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We examined the association between methamphetamine (meth) use and dental problems in a large sample of HIV-positive adults.
We gathered data from 2,178 interviews across 14 sites of the U.S. Health Resources and Services Administration HIV/AIDS Bureau's Special Projects of National Significance Innovations in Oral Health Care Initiative from May 2007 to August 2010. We used multivariate generalized estimating equations to test the association between meth use and dental problems, adjusting for potential confounders.
Past and current meth use was significantly associated with more dental problems. The study also found that poor self-reported mental health status, fewer years since testing positive for HIV, a history of forgoing dental care, less frequent teeth brushing, poor self-reported oral health status, oral pain, grinding or clenching teeth, some alcohol use, more years of education, and self-reported men-who-have-sex-with-men HIV risk exposure (compared with other exposure routes) were significantly associated with dental problems.
Individuals who are HIV-positive with a history of meth use experience access barriers to oral health care and more dental problems. Our study demonstrated that it is possible to recruit this population into dental care. Findings suggest that predisposing, enabling, and need factors can serve as demographic, clinical, and behavioral markers for recruiting people living with HIV/AIDS into oral health programs that can mitigate dental problems.
Access to oral health is integral to the promotion and maintenance of overall health and well-being. To date, millions of Americans do not receive adequate oral health-care services because of social, cultural, economic, structural, and geographical barriers.1 The prevalence of oral health problems has been documented among vulnerable and underserved populations, including racial/ethnic minorities,2 individuals who are homeless,3,4 populations of lower socioeconomic status,2,5 older adults,2,6 and other groups.1 Research and empiric evidence demonstrate that racial/ethnic minority groups, homeless populations, individuals of low socioeconomic status, and older adults are more likely to report higher rates of oral pain, more decayed teeth, dental caries, and poor oral health status as a result of limited access to oral health care.2–4,6 Yet, little is known about the prevalence of oral health problems specifically among adults with human immunodeficiency virus (HIV) infection who have a history of methamphetamine (meth) use.
Over the course of the epidemic, research has shown that individuals with HIV infection have a propensity to develop at least one HIV-related oral health problem during the course of their illness.7,8 Recently reported data suggest that people living with HIV and acquired immunodeficiency syndrome (AIDS) (PLWHA) report they need help accessing dental care.9 Among adults with HIV and substance use comorbidity, oral health problems may be intensified, as these conditions compromise the immune system. Evidence posits that substance users have difficulty accessing dental treatment and tend to present to care with more oral health problems compared with non-drug users.10 The effects of substance use on oral health have been documented among meth users in both clinical case studies,11–13 and empirical studies.14,15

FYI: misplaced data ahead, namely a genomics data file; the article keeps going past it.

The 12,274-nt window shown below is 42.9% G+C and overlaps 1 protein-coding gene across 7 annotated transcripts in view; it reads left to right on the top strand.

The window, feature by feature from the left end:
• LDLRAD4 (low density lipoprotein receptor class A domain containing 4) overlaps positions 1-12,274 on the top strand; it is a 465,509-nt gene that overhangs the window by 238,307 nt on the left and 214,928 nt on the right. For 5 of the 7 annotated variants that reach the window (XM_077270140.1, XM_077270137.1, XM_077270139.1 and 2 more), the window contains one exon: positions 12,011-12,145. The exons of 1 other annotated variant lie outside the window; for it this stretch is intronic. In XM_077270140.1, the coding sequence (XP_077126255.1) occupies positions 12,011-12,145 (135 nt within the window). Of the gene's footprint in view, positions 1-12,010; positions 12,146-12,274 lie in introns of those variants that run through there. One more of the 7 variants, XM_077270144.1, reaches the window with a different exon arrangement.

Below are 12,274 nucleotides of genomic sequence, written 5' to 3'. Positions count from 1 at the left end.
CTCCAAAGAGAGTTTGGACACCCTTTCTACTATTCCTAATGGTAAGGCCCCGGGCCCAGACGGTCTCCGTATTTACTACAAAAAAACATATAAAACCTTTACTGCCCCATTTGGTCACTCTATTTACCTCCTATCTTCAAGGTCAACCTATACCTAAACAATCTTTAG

Clinical case studies have shown that meth use is associated with oral health problems such as bruxism (excessive clenching or grinding of teeth), dental caries (cavities), xerostomia (persistent dry mouth), dental pain, bad breath, inflamed and bleeding gingival tissues, and infrequent to no brushing of teeth.11–13 Further, case studies indicate that meth users consume a large number of carbonated drinks high in sugar content that may contribute to dental caries.11
Few empirical studies on the relationship between meth use and increased dental problems exist. In addition, the limited empirical findings on the association between meth use and oral health problems have resulted in mixed findings. Shetty et al. found that meth users (n=301) reported experiencing higher rates of dental problems than never users for an average of 18 months or more. In addition, a considerable proportion of meth users reported problems with dental appearance, broken or loose teeth, bruxism, and unmet oral health needs.15 Alternatively, in a pilot study comparing meth users (n=17) with other substance users (n=18), Cretzmeyer et al. found no relationship between meth use and dental disease.14